Why is it that words like this are so rarely spoken by our leaders? This simple apologetic statement is arguably the most powerful one a leader can make. It yields trust and gains respect from our employees. We demonstrate how we want mistakes handled, by owning our errors and leading by example. And yet most of us never get beyond our own biological instincts that lead us to deny, deflect and delay.
When coronavirus first came to the awareness of most American’s in early 2020, there were plenty of opinions about just how devastating the effects of this virus were going to be. Celebrity doctors were all weighing in, but one voice began to surge in the popular media amongst those who were of the opinion that Covid-19 was a media scare tactic. Dr. David Drew Pinsky (Dr. Drew) stated in early February that Covid-19 was “way less virulent than the flu,” and since it was “mild and didn’t hurt anybody,” that media headlines should read: “way less serious than influenza!”
In full transparency, my opinion of Dr. Drew at this time wasn’t high from the start. Perhaps that’s because my familiarity with him was still largely based on the MTV call in show Loveline that aired in the ninety’s and offered sex and relationship advice. As far as celebrity doctors go, I personally prefer to take my medical advice from Dr. Fauci. But I do believe we owe Dr. Drew a sincere nod of gratitude for demonstrating one of the most important and overlooked lessons of leadership. On April 4th, 2020, he made a public statement of apology admitting he had made an error.
There’s nothing wrong with being wrong. We all know that as leaders we are likely going to get things wrong now and again. The real test of leadership is how you respond when that error comes to light. If we leave that decision up to our instincts, we will revert to a self-serving bias. In other words, rather than consciously admit the truth and walk through a plan of action to correct course, we will self-deceive to deny (we weren’t really wrong), deflect (we should be focused on this other issue) and delay (we can’t focus on that now). While these deny, deflect and delay tactics might serve our egos, they do not serve our organizations and to that end, our instincts need an update.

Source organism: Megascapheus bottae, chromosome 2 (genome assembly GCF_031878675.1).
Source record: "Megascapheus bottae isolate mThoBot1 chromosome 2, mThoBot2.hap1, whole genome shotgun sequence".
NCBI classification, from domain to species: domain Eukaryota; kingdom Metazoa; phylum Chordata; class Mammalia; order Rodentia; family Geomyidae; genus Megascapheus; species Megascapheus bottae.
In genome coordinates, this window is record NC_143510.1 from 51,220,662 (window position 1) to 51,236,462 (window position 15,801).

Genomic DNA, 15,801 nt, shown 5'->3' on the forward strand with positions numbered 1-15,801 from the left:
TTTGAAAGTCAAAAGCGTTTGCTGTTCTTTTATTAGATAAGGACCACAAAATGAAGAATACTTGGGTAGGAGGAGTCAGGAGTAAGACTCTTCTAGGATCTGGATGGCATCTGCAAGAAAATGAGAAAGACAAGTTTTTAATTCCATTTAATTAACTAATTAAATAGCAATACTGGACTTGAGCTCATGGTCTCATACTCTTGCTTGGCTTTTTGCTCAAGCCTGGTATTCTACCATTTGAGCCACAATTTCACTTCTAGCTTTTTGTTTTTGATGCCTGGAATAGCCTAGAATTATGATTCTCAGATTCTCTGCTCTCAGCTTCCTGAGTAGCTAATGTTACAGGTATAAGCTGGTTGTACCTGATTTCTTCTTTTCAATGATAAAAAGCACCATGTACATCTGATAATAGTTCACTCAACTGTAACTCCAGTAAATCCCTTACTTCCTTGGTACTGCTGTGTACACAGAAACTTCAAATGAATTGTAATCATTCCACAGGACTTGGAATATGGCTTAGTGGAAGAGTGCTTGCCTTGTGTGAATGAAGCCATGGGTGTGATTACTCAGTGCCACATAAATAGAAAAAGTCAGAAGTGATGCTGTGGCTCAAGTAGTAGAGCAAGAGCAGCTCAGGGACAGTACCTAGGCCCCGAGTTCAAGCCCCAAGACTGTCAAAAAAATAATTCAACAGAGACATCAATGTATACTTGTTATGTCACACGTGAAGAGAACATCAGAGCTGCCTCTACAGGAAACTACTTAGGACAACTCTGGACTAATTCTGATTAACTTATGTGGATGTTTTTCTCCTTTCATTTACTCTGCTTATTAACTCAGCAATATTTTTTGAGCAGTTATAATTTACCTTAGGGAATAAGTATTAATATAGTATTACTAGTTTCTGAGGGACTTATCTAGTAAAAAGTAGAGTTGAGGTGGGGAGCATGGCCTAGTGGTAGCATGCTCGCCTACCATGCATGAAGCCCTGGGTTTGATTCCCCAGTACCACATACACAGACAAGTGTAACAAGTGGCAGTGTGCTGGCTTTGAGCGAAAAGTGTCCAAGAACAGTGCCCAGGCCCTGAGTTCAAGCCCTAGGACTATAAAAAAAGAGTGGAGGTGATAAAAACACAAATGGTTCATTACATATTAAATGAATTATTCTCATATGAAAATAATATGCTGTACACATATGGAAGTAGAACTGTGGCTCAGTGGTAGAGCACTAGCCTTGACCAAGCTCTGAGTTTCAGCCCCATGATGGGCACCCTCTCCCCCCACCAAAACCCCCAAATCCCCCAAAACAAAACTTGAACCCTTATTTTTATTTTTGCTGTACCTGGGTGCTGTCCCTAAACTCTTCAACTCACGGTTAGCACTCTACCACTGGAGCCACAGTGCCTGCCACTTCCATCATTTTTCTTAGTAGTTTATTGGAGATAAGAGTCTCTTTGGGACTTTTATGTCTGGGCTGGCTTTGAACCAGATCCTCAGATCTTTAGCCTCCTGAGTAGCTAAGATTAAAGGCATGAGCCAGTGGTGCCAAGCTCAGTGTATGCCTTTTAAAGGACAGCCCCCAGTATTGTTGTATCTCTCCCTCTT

Biology drives us to be deceptive because our brains aren’t built for this modern age. They are still operating on programs that worked when there weren’t video cameras, instant replay and soundbites. Apparently, denying, deflecting and delaying worked well for leaders in previous times which is why it’s still such a prominent instinctual strategy for us today. Deceptiveness was likely selected for throughout our evolution the same way height was (which perhaps explains why over 58% of Fortune 500 CEOs stand over six foot, whereas across the general population of the United States only 14.5% of all men are six feet or over.) Those leaders who were able to deceive by convincing others that they were misremembering likely stayed in power and thrived. But while this may have had an advantage for our ancestors, this same instinct backfires tremendously in the modern age of video and playback, where the truth around our lies becomes readily apparent at the click of a button.
Certainly, there are myriads of leaders that have overridden this instinct, and these are the ones we count as the greatest. Our biology only governs us when we fail to critically assess our instinctual behaviors consciously. We can, and all should, aspire to meet the challenge of overriding these instincts by questioning our own truths, and seeking ownership of our errors.
No one expects perfection from a leader. But we do need to hold ourselves and one another accountable to the truth. When we hold ourselves responsible for our own mistakes, we can move forward with the backing and trust of a team. While owning errors may hurt our ego, it endears us to our teams and helps everyone quickly pivot their focus back toward a collective, corrective, solution. Which in the end, moves us (and our egos) forward.